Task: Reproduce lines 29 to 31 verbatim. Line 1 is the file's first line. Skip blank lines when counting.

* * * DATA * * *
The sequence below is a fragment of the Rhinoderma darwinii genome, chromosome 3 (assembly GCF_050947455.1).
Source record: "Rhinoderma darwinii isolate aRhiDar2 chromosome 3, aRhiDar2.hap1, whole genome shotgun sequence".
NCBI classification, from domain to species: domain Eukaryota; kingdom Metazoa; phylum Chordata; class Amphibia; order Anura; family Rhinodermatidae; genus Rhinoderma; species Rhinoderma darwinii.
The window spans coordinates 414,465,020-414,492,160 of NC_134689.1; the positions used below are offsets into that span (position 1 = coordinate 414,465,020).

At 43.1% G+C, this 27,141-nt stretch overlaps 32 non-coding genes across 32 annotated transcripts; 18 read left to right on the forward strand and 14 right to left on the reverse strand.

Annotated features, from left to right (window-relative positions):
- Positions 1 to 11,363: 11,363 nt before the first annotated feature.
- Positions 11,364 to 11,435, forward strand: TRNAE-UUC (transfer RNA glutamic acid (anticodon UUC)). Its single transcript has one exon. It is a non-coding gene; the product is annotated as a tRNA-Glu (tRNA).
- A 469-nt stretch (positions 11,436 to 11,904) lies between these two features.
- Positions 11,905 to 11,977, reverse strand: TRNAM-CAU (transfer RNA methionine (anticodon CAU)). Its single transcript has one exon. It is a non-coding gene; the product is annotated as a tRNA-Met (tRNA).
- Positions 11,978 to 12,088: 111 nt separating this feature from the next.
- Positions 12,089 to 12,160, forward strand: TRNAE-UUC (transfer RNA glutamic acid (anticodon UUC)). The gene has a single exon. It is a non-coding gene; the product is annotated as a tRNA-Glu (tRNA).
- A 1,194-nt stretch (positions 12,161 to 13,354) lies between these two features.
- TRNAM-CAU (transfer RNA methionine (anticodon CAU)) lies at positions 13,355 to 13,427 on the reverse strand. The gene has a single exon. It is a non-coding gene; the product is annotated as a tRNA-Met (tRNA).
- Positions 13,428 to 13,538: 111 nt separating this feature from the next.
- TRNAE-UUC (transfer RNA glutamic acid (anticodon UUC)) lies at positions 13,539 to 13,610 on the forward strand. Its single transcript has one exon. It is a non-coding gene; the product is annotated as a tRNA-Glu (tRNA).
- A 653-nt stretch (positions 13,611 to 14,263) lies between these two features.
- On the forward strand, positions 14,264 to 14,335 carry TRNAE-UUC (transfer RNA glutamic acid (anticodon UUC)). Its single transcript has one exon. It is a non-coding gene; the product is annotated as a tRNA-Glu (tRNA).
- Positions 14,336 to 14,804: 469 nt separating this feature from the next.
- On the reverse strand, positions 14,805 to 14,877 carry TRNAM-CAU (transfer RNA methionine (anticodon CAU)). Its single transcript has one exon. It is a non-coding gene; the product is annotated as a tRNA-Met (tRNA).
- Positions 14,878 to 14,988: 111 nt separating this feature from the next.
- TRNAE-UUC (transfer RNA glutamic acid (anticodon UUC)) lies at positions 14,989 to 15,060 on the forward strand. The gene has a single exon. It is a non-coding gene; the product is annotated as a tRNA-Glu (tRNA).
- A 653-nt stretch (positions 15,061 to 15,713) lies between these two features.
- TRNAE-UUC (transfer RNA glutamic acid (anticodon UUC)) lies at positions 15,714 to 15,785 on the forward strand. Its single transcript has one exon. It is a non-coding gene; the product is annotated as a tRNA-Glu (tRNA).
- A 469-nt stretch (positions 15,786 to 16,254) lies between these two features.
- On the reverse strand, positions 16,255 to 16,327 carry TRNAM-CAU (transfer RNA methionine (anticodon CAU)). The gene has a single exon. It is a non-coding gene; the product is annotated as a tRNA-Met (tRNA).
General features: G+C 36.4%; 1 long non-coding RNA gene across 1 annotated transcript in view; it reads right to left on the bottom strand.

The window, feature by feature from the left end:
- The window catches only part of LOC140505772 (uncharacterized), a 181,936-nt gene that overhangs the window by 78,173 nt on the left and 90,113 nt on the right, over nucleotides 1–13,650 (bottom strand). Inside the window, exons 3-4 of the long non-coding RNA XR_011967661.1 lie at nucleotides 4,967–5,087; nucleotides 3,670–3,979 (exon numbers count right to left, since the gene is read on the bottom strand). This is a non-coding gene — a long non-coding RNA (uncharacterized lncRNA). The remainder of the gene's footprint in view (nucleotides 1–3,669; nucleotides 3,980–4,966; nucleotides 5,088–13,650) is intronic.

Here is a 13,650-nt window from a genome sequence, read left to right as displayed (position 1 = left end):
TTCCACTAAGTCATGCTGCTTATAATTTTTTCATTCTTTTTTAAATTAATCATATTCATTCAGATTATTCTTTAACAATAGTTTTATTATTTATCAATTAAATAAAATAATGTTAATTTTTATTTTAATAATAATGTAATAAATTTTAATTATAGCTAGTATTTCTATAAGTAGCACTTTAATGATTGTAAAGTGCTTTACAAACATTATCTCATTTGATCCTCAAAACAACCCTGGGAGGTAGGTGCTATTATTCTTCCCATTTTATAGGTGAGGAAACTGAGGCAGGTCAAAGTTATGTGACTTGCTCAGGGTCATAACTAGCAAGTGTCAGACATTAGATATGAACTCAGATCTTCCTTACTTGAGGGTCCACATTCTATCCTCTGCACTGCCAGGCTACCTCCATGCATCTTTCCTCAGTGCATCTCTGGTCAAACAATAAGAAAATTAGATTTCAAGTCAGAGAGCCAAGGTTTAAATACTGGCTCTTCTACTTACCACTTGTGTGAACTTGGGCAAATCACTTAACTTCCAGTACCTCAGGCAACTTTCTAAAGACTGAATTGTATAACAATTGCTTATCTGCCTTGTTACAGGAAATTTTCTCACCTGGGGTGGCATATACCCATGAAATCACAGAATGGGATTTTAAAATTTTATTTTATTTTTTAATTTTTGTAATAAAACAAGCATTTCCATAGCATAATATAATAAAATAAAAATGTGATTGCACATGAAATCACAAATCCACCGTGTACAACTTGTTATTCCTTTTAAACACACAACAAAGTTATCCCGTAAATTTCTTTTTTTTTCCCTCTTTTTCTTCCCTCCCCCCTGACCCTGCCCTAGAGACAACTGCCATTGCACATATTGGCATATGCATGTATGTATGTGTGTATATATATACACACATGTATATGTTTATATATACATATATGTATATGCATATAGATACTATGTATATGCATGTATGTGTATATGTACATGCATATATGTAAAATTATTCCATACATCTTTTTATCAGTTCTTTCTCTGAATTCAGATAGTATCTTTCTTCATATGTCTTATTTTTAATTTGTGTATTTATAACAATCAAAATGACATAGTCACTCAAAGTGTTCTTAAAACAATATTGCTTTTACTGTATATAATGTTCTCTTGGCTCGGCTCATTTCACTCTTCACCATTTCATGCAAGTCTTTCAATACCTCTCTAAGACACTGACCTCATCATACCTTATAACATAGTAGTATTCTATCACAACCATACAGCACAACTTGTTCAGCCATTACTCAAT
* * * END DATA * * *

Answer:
- The window catches only part of LOC140505772 (uncharacterized), a 181,936-nt gene that overhangs the window by 78,173 nt on the left and 90,113 nt on the right, over nucleotides 1–13,650 (bottom strand). Inside the window, exons 3-4 of the long non-coding RNA XR_011967661.1 lie at nucleotides 4,967–5,087; nucleotides 3,670–3,979 (exon numbers count right to left, since the gene is read on the bottom strand). This is a non-coding gene — a long non-coding RNA (uncharacterized lncRNA). The remainder of the gene's footprint in view (nucleotides 1–3,669; nucleotides 3,980–4,966; nucleotides 5,088–13,650) is intronic.

Here is a 13,650-nt window from a genome sequence, read left to right as displayed (position 1 = left end):
TTCCACTAAGTCATGCTGCTTATAATTTTTTCATTCTTTTTTAAATTAATCATATTCATTCAGATTATTCTTTAACAATAGTTTTATTATTTATCAATTAAATAAAATAATGTTAATTTTTATTTTAATAATAATGTAATAAATTTTAATTATAGCTAGTATTTCTATAAGTAGCACTTTAATGATTGTAAAGTGCTTTACAAACATTATCTCATTTGATCCTCAAAACAACCCTGGGAGGTAGGTGCTATTATTCTTCCCATTTTATAGGTGAGGAAACTGAGGCAGGTCAAAGTTATGTGACTTGCTCAGGGTCATAACTAGCAAGTGTCAGACATTAGATATGAACTCAGATCTTCCTTACTTGAGGGTCCACATTCTATCCTCTGCACTGCCAGGCTACCTCCATGCATCTTTCCTCAGTGCATCTCTGGTCAAACAATAAGAAAATTAGATTTCAAGTCAGAGAGCCAAGGTTTAAATACTGGCTCTTCTACTTACCACTTGTGTGAACTTGGGCAAATCACTTAACTTCCAGTACCTCAGGCAACTTTCTAAAGACTGAATTGTATAACAATTGCTTATCTGCCTTGTTACAGGAAATTTTCTCACCTGGGGTGGCATATACCCATGAAATCACAGAATGGGATTTTAAAATTTTATTTTATTTTTTAATTTTTGTAATAAAACAAGCATTTCCATAGCATAATATAATAAAATAAAAATGTGATTGCACATGAAATCACAAATCCACCGTGTACAACTTGTTATTCCTTTTAAACACACAACAAAGTTATCCCGTAAATTTCTTTTTTTTTCCCTCTTTTTCTTCCCTCCCCCCTGACCCTGCCCTAGAGACAACTGCCATTGCACATATTGGCATATGCATGTATGTATGTGTGTATATATATACACACATGTATATGTTTATATATACATATATGTATATGCATATAGATACTATGTATATGCATGTATGTGTATATGTACATGCATATATGTAAAATTATTCCATACATCTTTTTATCAGTTCTTTCTCTGAATTCAGATAGTATCTTTCTTCATATGTCTTATTTTTAATTTGTGTATTTATAACAATCAAAATGACATAGTCACTCAAAGTGTTCTTAAAACAATATTGCTTTTACTGTATATAATGTTCTCTTGGCTCGGCTCATTTCACTCTTCACCATTTCATGCAAGTCTTTCAATACCTCTCTAAGACACTGACCTCATCATACCTTATAACATAGTAGTATTCTATCACAACCATACAGCACAACTTGTTCAGCCATTACTCAAT